China Daily: Balloons give scientist high research hopes
More than any other object, balloons symbolize and epitomize fun. But more advanced versions, those not seen and popped in birthday parties, can play a vital role for humans as they soar into the atmosphere to provide scientific data.
As a post-doctoral researcher from the Institute of Atmospheric Sciences at Fudan University, Zhang Peng, 33, knows the value of such balloons.
He uses them to record atmospheric measurements.
Established nearly four years ago, the institute researches polar regions, specifically how they affect the global and regional environment, ecology, weather and climate.
While radiosonde balloons are not new－they have been used by scientists since the 19th century to gather information required for weather forecast and climate research－what Zhang is also doing with them is.
In September, on his maiden journey to the Arctic, Zhang released 150 radiosonde balloons that he says will be integral to helping scientists learn more about storms in the region and how they might be related to severe weather conditions in other parts of the world.
It was only three years ago that scientists first released radiosonde balloons in the Arctic. It's too early to talk about the significance of such work as we are still working on the data collected during the 53-day expedition, says Zhang.
On one occasion, a balloon managed to record data from a storm it was caught in. Zhang says it is rare for a balloon to manage to capture information from inside a storm above the Arctic.
During this expedition as a guest researcher with the Korean Polar Research Institute, Zhang was responsible for releasing a radiosonde balloon every six hours. This task is not as straightforward as it sounds because severe weather conditions played havoc with the timetable. There were times when he had to delay the balloon release by an hour or more so that the winds were favorable.
I often had to walk from one end of the icebreaker to the other to find the best opportunity to release the balloons. There was nobody on deck at midnight and the ship was bouncing up and down because of the strong waves. There was a chance that nobody would know if I fell into the sea. It was a very scary experience, he says.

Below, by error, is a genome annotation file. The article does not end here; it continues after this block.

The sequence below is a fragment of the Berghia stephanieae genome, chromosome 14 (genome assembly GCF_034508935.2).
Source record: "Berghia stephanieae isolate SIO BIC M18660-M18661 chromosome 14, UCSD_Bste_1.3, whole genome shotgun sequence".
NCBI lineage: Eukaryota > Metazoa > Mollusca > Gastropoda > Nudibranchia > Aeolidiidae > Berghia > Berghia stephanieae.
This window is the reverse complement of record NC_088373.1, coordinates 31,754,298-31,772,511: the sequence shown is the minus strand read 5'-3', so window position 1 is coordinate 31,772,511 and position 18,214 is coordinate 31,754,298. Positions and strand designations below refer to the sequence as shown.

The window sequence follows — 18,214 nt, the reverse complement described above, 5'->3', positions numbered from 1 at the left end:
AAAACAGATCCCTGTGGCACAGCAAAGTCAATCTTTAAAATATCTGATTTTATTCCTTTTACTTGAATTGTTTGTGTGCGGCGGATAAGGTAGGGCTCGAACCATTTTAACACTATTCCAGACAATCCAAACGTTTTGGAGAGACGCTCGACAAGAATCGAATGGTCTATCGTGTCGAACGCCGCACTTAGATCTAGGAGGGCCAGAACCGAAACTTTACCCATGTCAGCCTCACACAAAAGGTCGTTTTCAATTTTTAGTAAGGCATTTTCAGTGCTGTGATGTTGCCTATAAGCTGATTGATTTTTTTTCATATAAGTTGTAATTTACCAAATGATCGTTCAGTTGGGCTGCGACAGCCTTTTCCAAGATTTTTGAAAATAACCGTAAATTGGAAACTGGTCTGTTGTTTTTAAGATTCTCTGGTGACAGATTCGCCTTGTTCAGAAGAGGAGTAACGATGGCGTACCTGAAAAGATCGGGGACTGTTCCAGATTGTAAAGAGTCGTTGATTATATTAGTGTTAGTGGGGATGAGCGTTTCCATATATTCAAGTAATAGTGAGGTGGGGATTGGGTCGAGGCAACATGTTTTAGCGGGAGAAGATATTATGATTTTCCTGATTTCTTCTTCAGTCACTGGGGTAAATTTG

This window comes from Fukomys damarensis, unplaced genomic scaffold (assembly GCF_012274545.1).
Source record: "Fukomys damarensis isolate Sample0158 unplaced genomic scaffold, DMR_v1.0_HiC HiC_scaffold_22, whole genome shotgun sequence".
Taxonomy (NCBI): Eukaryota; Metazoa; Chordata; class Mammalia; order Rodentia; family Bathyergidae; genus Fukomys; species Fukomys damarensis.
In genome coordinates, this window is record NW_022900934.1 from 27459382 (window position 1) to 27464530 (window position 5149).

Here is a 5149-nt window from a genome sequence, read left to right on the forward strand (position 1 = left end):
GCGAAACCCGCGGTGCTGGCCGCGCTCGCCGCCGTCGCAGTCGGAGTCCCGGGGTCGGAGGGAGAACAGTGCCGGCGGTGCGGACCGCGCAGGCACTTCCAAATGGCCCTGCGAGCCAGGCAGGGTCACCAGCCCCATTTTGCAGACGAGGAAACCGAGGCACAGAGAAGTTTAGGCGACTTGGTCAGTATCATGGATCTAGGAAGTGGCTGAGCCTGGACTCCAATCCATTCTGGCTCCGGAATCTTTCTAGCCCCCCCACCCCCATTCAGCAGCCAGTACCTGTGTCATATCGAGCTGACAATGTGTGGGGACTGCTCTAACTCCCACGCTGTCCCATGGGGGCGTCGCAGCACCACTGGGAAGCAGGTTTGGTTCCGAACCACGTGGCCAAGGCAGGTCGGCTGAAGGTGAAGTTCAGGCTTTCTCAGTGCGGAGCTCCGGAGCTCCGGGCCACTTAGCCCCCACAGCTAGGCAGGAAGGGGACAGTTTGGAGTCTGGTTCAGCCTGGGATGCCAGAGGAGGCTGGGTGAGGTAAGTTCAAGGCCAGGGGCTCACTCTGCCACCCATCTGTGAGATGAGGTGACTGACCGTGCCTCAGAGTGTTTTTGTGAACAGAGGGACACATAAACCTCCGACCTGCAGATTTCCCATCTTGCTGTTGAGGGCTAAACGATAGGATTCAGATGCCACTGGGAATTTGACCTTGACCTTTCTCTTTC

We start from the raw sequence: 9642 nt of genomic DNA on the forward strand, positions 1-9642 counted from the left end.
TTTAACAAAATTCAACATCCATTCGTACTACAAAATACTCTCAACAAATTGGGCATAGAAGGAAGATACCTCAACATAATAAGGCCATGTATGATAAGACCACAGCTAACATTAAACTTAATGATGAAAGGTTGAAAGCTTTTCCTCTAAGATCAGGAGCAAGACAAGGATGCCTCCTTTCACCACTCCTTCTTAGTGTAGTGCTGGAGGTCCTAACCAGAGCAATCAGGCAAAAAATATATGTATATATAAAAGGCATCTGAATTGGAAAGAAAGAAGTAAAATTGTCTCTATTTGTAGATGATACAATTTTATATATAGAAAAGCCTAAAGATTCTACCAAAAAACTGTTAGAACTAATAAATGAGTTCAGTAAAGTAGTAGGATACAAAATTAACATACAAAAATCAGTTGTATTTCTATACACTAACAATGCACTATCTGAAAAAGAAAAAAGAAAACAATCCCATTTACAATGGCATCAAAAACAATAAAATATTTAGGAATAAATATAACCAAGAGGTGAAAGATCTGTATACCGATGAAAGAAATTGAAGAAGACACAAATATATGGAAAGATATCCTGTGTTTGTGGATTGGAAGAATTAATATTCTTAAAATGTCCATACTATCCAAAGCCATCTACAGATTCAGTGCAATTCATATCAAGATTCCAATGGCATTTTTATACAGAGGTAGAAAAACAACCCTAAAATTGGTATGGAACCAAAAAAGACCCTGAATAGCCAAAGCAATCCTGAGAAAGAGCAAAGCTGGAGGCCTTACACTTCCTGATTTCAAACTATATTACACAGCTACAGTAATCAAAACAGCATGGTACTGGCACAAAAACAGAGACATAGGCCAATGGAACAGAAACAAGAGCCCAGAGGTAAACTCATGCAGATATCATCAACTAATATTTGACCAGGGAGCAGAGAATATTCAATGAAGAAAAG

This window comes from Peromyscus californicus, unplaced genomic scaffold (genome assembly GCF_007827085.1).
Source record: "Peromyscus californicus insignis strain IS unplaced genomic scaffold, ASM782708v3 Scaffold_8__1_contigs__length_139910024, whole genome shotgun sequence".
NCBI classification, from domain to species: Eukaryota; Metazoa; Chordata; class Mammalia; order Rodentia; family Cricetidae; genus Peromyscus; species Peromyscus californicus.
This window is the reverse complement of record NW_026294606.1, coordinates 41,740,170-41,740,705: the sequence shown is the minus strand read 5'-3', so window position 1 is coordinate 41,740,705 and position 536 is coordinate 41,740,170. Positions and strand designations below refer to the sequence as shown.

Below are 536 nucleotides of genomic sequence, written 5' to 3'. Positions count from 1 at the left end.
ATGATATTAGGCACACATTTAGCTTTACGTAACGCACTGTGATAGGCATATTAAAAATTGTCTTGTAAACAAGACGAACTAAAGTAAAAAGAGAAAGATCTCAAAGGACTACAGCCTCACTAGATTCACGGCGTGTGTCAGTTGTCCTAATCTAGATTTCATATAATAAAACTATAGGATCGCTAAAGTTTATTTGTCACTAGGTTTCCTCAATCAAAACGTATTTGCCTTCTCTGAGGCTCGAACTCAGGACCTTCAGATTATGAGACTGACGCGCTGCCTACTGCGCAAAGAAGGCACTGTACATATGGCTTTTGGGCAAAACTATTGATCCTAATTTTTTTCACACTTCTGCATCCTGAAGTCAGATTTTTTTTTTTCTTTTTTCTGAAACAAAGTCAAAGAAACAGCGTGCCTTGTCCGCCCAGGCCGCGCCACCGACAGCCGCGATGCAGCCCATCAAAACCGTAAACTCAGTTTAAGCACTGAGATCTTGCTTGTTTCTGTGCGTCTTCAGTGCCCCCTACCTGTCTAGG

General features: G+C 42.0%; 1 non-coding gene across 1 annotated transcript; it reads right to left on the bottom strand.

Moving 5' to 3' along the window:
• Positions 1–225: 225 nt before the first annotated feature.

But I repeatedly reminded myself that I had to conquer my fears in the name of scientific research.
They also faced other problems during their scientific endeavor. On one occasion, scientists had to search for several days before finally coming across an ideal location to deploy three ocean buoys. Just a week later, the researchers discovered that the buoys were damaged by polar bears.
It was fairly difficult to collect pieces of data in such untraversed places and every tiny breakthrough in theory originates from progress in observation, he says.
According to Zhang, there were more than 30 foreign researchers like himself on the icebreaker, with two－an American and a South Korean－working on research that is similar to his.
The other researchers, who hailed from Russia, the United Kingdom, France, Italy, Croatia and India, were looking at areas such as Arctic atmospheric conditions, the marine environment and chemistry.
International collaboration is vital in scientific research as it allows scientists from different countries to gather various resources and reach a shared goal that benefits mankind, says Zhang, adding that his fellow researchers who worked with radiosondes also shared their findings from the expedition.
Besides being a fruitful scientific undertaking, the expedition was also an eye-opening experience for Zhang, who got to witness the severity of the decline of the Arctic sea ice due to global warming.
Seeing the situation with my own eyes reaffirmed my belief in the mission of our jobs as scientists, he says.